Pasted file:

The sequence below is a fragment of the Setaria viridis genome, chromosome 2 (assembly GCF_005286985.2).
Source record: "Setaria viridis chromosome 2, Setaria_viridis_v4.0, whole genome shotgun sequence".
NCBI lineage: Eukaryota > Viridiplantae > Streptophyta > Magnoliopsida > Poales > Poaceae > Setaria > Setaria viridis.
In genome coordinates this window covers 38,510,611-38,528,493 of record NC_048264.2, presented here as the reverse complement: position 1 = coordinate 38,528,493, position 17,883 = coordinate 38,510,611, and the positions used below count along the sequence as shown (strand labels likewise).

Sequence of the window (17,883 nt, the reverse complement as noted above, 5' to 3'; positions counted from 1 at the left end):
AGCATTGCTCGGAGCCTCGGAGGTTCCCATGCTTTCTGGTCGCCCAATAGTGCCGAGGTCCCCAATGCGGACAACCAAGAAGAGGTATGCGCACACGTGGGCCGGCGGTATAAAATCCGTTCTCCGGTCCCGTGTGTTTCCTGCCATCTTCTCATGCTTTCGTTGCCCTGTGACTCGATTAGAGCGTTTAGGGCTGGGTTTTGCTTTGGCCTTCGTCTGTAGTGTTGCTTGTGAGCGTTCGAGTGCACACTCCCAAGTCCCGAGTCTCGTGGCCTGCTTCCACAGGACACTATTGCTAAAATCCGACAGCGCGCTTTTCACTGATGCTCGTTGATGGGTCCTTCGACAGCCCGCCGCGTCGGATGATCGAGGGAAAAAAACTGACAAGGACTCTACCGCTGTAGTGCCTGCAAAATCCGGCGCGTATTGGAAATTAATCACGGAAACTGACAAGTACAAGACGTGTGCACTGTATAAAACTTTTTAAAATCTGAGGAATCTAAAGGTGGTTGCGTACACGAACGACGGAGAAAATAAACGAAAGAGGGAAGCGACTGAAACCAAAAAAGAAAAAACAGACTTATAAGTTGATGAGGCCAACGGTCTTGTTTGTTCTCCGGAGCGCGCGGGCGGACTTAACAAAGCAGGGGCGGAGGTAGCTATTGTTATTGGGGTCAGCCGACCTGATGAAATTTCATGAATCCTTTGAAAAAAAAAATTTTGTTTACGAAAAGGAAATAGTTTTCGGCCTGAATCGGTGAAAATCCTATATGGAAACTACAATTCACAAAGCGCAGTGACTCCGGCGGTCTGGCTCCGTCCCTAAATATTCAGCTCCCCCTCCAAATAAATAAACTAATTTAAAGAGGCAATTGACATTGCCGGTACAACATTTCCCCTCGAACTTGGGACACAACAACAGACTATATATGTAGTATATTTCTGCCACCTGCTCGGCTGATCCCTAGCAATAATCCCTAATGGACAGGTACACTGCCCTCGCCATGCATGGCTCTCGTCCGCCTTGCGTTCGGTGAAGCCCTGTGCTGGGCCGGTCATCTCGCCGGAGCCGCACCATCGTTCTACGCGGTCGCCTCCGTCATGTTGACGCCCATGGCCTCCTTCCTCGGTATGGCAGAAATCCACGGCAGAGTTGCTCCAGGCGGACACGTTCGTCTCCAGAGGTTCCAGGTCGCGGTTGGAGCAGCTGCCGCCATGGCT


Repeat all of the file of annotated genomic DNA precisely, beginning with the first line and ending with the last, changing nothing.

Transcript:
The sequence below is a fragment of the Setaria viridis genome, chromosome 2 (assembly GCF_005286985.2).
Source record: "Setaria viridis chromosome 2, Setaria_viridis_v4.0, whole genome shotgun sequence".
NCBI lineage: Eukaryota > Viridiplantae > Streptophyta > Magnoliopsida > Poales > Poaceae > Setaria > Setaria viridis.
In genome coordinates this window covers 38,510,611-38,528,493 of record NC_048264.2, presented here as the reverse complement: position 1 = coordinate 38,528,493, position 17,883 = coordinate 38,510,611, and the positions used below count along the sequence as shown (strand labels likewise).

Sequence of the window (17,883 nt, the reverse complement as noted above, 5' to 3'; positions counted from 1 at the left end):
AGCATTGCTCGGAGCCTCGGAGGTTCCCATGCTTTCTGGTCGCCCAATAGTGCCGAGGTCCCCAATGCGGACAACCAAGAAGAGGTATGCGCACACGTGGGCCGGCGGTATAAAATCCGTTCTCCGGTCCCGTGTGTTTCCTGCCATCTTCTCATGCTTTCGTTGCCCTGTGACTCGATTAGAGCGTTTAGGGCTGGGTTTTGCTTTGGCCTTCGTCTGTAGTGTTGCTTGTGAGCGTTCGAGTGCACACTCCCAAGTCCCGAGTCTCGTGGCCTGCTTCCACAGGACACTATTGCTAAAATCCGACAGCGCGCTTTTCACTGATGCTCGTTGATGGGTCCTTCGACAGCCCGCCGCGTCGGATGATCGAGGGAAAAAAACTGACAAGGACTCTACCGCTGTAGTGCCTGCAAAATCCGGCGCGTATTGGAAATTAATCACGGAAACTGACAAGTACAAGACGTGTGCACTGTATAAAACTTTTTAAAATCTGAGGAATCTAAAGGTGGTTGCGTACACGAACGACGGAGAAAATAAACGAAAGAGGGAAGCGACTGAAACCAAAAAAGAAAAAACAGACTTATAAGTTGATGAGGCCAACGGTCTTGTTTGTTCTCCGGAGCGCGCGGGCGGACTTAACAAAGCAGGGGCGGAGGTAGCTATTGTTATTGGGGTCAGCCGACCTGATGAAATTTCATGAATCCTTTGAAAAAAAAAATTTTGTTTACGAAAAGGAAATAGTTTTCGGCCTGAATCGGTGAAAATCCTATATGGAAACTACAATTCACAAAGCGCAGTGACTCCGGCGGTCTGGCTCCGTCCCTAAATATTCAGCTCCCCCTCCAAATAAATAAACTAATTTAAAGAGGCAATTGACATTGCCGGTACAACATTTCCCCTCGAACTTGGGACACAACAACAGACTATATATGTAGTATATTTCTGCCACCTGCTCGGCTGATCCCTAGCAATAATCCCTAATGGACAGGTACACTGCCCTCGCCATGCATGGCTCTCGTCCGCCTTGCGTTCGGTGAAGCCCTGTGCTGGGCCGGTCATCTCGCCGGAGCCGCACCATCGTTCTACGCGGTCGCCTCCGTCATGTTGACGCCCATGGCCTCCTTCCTCGGTATGGCAGAAATCCACGGCAGAGTTGCTCCAGGCGGACACGTTCGTCTCCAGAGGTTCCAGGTCGCGGTTGGAGCAGCTGCCGCCATGGCT